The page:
This article was written by Tom Meyers, a DevOps engineer at iDalko.
There’s a lot you can do when it comes to open-source software thanks to its in-built flexibility, scalability, and adaptability. You can even decide to make a new product based on your specific requirements. In this blog post, I will walk you through the journey I took to build my own Linux distribution called TOS.
Before we get started, let’s sketch the landscape.
Here’s what I’m going to cover in this blog post:
We all use computers on a daily basis. Most of you know about Microsoft Windows and Apple’s macOS. However, did you also know about GNU/Linux also referred to as Linux? This world is dominated by Windows with macOS being in second place, and far down the charts, we see Linux.
Microsoft Windows takes up to about 80% of the market and macOS around 16%. This leaves almost no space for Linux. But don’t stop reading just yet. It is used more than you think as these numbers only reflect desktop usage. Did you know that Android runs on Linux? When you are using Facebook, Instagram, or Google, you are also using Linux. It is the most used server operating system by a fair margin.
What Exactly is an Operating System?
An operating system is a piece of software that sits in between the hardware that you interact with and the software that you wish to run. When you are typing on a keyboard or looking at your screen, you are touching the hardware. When you start your web browser you are using software, the web browser is executing code on your CPU (Central Processing Unit).
However, it doesn’t do this directly. It talks with your Operating System, which then talks with your hardware. In essence, it translates and manages hardware so that software can use it. (See below)
A Misconception about Linux
One common misconception is that Linux is an operating system (OS). This is factually incorrect and it is rather that piece of software that directly communicates with the hardware. An OS is much more than that, it includes software libraries, runtimes, and usually a default set of executables.
Most Linux distributions use GNU as the operating system (including TOS). GNU is the child of Richard Stallman and was designed to be Free (As in Freedom) and Open Source. This ranges from a compiler to system libraries as well as commonly used system programs.
In the Linux world, we often say GNU + Linux otherwise referred to as GNU/Linux, because the Operating System is a combination of those 2 projects. Other versions of Linux also exist, for example, the busybox project. These Linux distributions are often more lightweight and can be found in embedded systems.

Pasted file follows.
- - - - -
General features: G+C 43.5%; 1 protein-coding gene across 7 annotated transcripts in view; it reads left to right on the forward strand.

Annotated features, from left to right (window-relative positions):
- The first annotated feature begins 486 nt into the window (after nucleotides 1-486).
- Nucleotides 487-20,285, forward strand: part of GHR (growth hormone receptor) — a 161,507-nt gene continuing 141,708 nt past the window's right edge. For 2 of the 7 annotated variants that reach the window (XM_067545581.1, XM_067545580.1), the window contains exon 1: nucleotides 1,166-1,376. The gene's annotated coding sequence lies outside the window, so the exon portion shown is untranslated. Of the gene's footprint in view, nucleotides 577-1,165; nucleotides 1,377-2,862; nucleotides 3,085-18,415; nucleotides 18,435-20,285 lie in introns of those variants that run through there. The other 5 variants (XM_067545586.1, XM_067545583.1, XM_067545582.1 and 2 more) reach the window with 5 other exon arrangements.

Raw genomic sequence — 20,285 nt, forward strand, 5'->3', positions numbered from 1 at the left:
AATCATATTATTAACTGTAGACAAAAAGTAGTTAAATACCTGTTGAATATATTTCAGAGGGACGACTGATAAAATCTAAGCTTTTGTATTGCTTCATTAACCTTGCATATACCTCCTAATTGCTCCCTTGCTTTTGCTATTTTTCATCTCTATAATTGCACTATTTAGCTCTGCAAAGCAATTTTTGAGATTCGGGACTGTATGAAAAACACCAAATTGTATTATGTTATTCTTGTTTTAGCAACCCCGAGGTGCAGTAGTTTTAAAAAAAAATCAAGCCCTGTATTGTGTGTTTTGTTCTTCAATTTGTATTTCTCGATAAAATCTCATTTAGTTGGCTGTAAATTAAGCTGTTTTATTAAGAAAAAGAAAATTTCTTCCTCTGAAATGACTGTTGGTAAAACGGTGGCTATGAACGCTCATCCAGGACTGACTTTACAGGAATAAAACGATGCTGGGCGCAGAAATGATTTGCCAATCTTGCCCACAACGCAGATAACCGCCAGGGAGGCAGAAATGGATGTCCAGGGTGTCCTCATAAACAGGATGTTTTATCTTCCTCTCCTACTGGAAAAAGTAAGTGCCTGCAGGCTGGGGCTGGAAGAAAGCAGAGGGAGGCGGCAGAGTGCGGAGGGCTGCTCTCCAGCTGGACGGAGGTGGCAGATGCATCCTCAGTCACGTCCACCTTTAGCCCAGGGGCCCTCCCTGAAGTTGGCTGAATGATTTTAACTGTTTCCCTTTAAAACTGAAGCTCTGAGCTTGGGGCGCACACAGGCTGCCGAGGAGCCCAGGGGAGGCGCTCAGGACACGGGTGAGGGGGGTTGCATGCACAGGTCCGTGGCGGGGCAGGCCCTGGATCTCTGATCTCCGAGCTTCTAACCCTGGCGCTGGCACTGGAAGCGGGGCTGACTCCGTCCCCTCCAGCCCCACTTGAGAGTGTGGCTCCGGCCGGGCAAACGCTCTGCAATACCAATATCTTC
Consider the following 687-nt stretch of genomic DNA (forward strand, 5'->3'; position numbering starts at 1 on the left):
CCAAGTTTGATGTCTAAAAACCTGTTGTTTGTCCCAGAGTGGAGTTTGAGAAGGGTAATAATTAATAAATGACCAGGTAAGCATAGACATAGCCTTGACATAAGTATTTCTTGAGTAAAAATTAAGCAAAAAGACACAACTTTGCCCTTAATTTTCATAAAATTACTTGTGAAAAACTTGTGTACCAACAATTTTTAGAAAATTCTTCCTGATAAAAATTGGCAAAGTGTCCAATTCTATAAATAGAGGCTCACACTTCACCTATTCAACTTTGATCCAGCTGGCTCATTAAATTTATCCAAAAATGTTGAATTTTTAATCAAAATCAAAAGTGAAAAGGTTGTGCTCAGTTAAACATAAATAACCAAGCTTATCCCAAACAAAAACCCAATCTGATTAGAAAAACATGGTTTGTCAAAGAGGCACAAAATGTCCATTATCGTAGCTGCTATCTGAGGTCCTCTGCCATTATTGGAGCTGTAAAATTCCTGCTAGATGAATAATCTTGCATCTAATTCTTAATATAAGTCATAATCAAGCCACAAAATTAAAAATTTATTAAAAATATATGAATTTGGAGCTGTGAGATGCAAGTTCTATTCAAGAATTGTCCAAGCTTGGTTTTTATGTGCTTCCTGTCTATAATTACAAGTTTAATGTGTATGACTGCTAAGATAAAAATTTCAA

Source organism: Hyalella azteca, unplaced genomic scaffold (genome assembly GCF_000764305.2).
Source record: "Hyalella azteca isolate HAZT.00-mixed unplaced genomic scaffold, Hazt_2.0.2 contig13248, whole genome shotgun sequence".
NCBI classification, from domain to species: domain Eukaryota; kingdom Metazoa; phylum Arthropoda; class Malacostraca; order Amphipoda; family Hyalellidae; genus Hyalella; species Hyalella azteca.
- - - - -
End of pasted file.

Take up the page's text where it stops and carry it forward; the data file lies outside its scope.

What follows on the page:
The Linux kernel is known to be open-source software. This means that the source code is openly available. Everybody can read the code and modify it to their heart’s content.
It means we, as a community, can find bugs and fix them or add extra features. This is a very powerful feature and enables collaboration to improve the software, fix bugs, and increase the security. Open-source software is usually free (not to be confused with free as in freedom). Examples of such software are VLC, MediaWiki (Wikipedia), and Firefox. The open-source development model has led to a vast and interesting ecosystem.
Then we also have free software (free as in freedom), which is even more open than open-source software. It not only allows you to look at the source code and modify it, but it also lets you resell the software for money and make a business out of it. The free software foundation describes it as “the users have the freedom to run, copy, distribute, study, change and improve the software”.
Software like Microsoft Windows is known as proprietary software. This software is not owned by the user, so they are only allowed to use it. The users are not allowed to look at the code, reverse engineer, modify, or redistribute it.
In other words, you have the freedom to do what you want with free and open-source software, but not with proprietary software. This is a key consideration in the Linux world.
My Adventure to Building my own Linux Distribution
The Birth of TOS Linux
This brings us to the story of how I started to work on TOS GNU/Linux. First I used an OS known as Ubuntu (the most widely used Linux distribution). This gave me a well-established basis on how to use Linux, it was stable and supported my needs of software.
However, when time grew, so did my curiosity. I began exploring the vast landscape of Linux distributions. This drove me to test different distributions. In order, I experimented with:
Each distro had its own features and reason why to use it. But the story really begins with Arch Linux. It is known as a Do It Yourself (DIY) distribution. This means you actually had to completely do everything yourself. From installing all drivers to choosing the Desktop Environment (DE) and applications you want to use. Nothing is done for you and everything must be done by yourself.
This distro gave me insight into how Linux works on a lower level. Because it was so low level it meant you have to make sure everything is installed and configured correctly. For example, if you forgot to install a wifi driver and network manager, then you couldn’t use the internet and thus couldn’t fix the problem.
Soon after installing Arch Linux on my laptop, I wanted to install it on my desktop. This took a lot of setup work. Which meant I created a shell script that automatically installed Arch Linux with all my dependencies and favorite applications. Which, in essence, was my very first “installer”.
This resulted in installations of 15 minutes instead of 1 to 2 days of manual work. I soon began to modify and fix bugs in the installation script. Each time I wanted a new feature, I added it to that script.